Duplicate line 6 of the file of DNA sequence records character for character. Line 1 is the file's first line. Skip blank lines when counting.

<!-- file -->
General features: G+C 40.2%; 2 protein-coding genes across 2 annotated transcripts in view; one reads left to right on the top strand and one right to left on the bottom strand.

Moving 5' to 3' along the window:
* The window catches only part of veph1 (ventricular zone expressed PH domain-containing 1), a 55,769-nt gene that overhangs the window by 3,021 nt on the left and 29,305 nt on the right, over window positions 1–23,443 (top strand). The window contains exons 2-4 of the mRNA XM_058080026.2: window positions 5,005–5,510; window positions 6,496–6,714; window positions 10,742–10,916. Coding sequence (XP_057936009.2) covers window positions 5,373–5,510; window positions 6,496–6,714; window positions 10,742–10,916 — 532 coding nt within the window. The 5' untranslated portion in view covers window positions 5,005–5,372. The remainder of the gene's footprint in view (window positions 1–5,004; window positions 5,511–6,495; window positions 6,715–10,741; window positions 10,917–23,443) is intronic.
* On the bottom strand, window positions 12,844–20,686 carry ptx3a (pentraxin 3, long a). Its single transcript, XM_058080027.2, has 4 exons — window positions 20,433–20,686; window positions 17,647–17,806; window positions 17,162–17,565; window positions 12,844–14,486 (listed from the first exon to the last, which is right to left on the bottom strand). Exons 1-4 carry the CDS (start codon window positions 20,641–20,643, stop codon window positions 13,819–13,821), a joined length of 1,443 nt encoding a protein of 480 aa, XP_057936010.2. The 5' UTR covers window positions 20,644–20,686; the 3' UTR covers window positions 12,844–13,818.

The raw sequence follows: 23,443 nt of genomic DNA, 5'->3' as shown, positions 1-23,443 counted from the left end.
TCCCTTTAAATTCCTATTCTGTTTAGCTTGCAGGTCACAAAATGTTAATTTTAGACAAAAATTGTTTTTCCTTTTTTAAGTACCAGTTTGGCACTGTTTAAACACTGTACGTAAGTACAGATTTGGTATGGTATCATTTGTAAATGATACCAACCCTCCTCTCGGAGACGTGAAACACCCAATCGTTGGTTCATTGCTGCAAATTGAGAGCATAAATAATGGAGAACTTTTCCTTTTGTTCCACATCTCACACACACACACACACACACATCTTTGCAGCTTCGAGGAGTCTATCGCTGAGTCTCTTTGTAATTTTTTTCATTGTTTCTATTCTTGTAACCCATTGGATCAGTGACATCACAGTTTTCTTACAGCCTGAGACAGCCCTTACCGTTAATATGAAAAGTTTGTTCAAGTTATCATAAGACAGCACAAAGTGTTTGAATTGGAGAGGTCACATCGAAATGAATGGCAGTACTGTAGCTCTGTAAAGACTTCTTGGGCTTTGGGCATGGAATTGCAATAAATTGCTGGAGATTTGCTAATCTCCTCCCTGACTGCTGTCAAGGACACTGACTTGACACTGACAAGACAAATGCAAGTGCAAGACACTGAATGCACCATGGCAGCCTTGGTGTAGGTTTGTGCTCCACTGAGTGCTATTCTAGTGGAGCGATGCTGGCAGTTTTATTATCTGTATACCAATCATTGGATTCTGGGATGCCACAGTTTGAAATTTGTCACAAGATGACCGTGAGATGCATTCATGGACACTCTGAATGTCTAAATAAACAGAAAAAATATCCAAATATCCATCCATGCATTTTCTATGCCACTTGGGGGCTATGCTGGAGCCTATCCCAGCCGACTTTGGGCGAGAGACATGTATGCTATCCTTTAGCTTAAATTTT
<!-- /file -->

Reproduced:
TCCCTTTAAATTCCTATTCTGTTTAGCTTGCAGGTCACAAAATGTTAATTTTAGACAAAAATTGTTTTTCCTTTTTTAAGTACCAGTTTGGCACTGTTTAAACACTGTACGTAAGTACAGATTTGGTATGGTATCATTTGTAAATGATACCAACCCTCCTCTCGGAGACGTGAAACACCCAATCGTTGGTTCATTGCTGCAAATTGAGAGCATAAATAATGGAGAACTTTTCCTTTTGTTCCACATCTCACACACACACACACACACACATCTTTGCAGCTTCGAGGAGTCTATCGCTGAGTCTCTTTGTAATTTTTTTCATTGTTTCTATTCTTGTAACCCATTGGATCAGTGACATCACAGTTTTCTTACAGCCTGAGACAGCCCTTACCGTTAATATGAAAAGTTTGTTCAAGTTATCATAAGACAGCACAAAGTGTTTGAATTGGAGAGGTCACATCGAAATGAATGGCAGTACTGTAGCTCTGTAAAGACTTCTTGGGCTTTGGGCATGGAATTGCAATAAATTGCTGGAGATTTGCTAATCTCCTCCCTGACTGCTGTCAAGGACACTGACTTGACACTGACAAGACAAATGCAAGTGCAAGACACTGAATGCACCATGGCAGCCTTGGTGTAGGTTTGTGCTCCACTGAGTGCTATTCTAGTGGAGCGATGCTGGCAGTTTTATTATCTGTATACCAATCATTGGATTCTGGGATGCCACAGTTTGAAATTTGTCACAAGATGACCGTGAGATGCATTCATGGACACTCTGAATGTCTAAATAAACAGAAAAAATATCCAAATATCCATCCATGCATTTTCTATGCCACTTGGGGGCTATGCTGGAGCCTATCCCAGCCGACTTTGGGCGAGAGACATGTATGCTATCCTTTAGCTTAAATTTT